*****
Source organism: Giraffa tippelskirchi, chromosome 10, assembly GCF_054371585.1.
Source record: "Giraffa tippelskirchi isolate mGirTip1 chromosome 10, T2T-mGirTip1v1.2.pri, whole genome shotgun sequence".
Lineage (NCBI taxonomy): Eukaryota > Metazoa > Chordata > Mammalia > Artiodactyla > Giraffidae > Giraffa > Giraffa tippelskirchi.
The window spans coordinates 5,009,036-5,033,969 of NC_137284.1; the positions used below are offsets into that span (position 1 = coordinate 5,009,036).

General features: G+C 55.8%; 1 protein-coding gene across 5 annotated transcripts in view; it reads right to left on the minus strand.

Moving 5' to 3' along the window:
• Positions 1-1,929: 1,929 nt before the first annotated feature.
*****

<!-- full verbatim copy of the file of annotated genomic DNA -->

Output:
Source organism: Giraffa tippelskirchi, chromosome 10, assembly GCF_054371585.1.
Source record: "Giraffa tippelskirchi isolate mGirTip1 chromosome 10, T2T-mGirTip1v1.2.pri, whole genome shotgun sequence".
Lineage (NCBI taxonomy): Eukaryota > Metazoa > Chordata > Mammalia > Artiodactyla > Giraffidae > Giraffa > Giraffa tippelskirchi.
The window spans coordinates 5,009,036-5,033,969 of NC_137284.1; the positions used below are offsets into that span (position 1 = coordinate 5,009,036).

General features: G+C 55.8%; 1 protein-coding gene across 5 annotated transcripts in view; it reads right to left on the minus strand.

Moving 5' to 3' along the window:
• Positions 1-1,929: 1,929 nt before the first annotated feature.